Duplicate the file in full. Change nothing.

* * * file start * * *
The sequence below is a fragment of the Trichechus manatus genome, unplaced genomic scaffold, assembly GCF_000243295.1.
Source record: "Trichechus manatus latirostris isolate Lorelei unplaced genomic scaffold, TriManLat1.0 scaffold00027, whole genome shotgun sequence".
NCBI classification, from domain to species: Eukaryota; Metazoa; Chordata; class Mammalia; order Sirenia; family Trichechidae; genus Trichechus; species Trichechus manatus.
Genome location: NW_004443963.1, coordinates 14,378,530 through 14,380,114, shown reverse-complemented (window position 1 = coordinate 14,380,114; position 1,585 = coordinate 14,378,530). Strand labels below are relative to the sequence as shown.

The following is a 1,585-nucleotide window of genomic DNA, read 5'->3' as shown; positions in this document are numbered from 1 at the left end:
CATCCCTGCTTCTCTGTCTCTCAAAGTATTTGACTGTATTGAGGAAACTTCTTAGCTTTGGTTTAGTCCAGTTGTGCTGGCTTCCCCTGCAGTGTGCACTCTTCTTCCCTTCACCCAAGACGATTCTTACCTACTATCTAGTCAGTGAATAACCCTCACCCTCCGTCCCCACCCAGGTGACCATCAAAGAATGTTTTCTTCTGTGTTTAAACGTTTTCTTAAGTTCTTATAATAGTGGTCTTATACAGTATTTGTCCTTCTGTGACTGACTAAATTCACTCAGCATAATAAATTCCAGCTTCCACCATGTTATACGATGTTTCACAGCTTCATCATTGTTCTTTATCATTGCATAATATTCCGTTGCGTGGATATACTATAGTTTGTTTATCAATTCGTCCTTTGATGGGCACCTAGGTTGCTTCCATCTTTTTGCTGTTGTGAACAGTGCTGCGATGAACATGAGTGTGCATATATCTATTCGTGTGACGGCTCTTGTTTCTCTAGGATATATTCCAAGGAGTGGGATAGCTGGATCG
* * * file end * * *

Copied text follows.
The sequence below is a fragment of the Trichechus manatus genome, unplaced genomic scaffold, assembly GCF_000243295.1.
Source record: "Trichechus manatus latirostris isolate Lorelei unplaced genomic scaffold, TriManLat1.0 scaffold00027, whole genome shotgun sequence".
NCBI classification, from domain to species: Eukaryota; Metazoa; Chordata; class Mammalia; order Sirenia; family Trichechidae; genus Trichechus; species Trichechus manatus.
Genome location: NW_004443963.1, coordinates 14,378,530 through 14,380,114, shown reverse-complemented (window position 1 = coordinate 14,380,114; position 1,585 = coordinate 14,378,530). Strand labels below are relative to the sequence as shown.

The following is a 1,585-nucleotide window of genomic DNA, read 5'->3' as shown; positions in this document are numbered from 1 at the left end:
CATCCCTGCTTCTCTGTCTCTCAAAGTATTTGACTGTATTGAGGAAACTTCTTAGCTTTGGTTTAGTCCAGTTGTGCTGGCTTCCCCTGCAGTGTGCACTCTTCTTCCCTTCACCCAAGACGATTCTTACCTACTATCTAGTCAGTGAATAACCCTCACCCTCCGTCCCCACCCAGGTGACCATCAAAGAATGTTTTCTTCTGTGTTTAAACGTTTTCTTAAGTTCTTATAATAGTGGTCTTATACAGTATTTGTCCTTCTGTGACTGACTAAATTCACTCAGCATAATAAATTCCAGCTTCCACCATGTTATACGATGTTTCACAGCTTCATCATTGTTCTTTATCATTGCATAATATTCCGTTGCGTGGATATACTATAGTTTGTTTATCAATTCGTCCTTTGATGGGCACCTAGGTTGCTTCCATCTTTTTGCTGTTGTGAACAGTGCTGCGATGAACATGAGTGTGCATATATCTATTCGTGTGACGGCTCTTGTTTCTCTAGGATATATTCCAAGGAGTGGGATAGCTGGATCG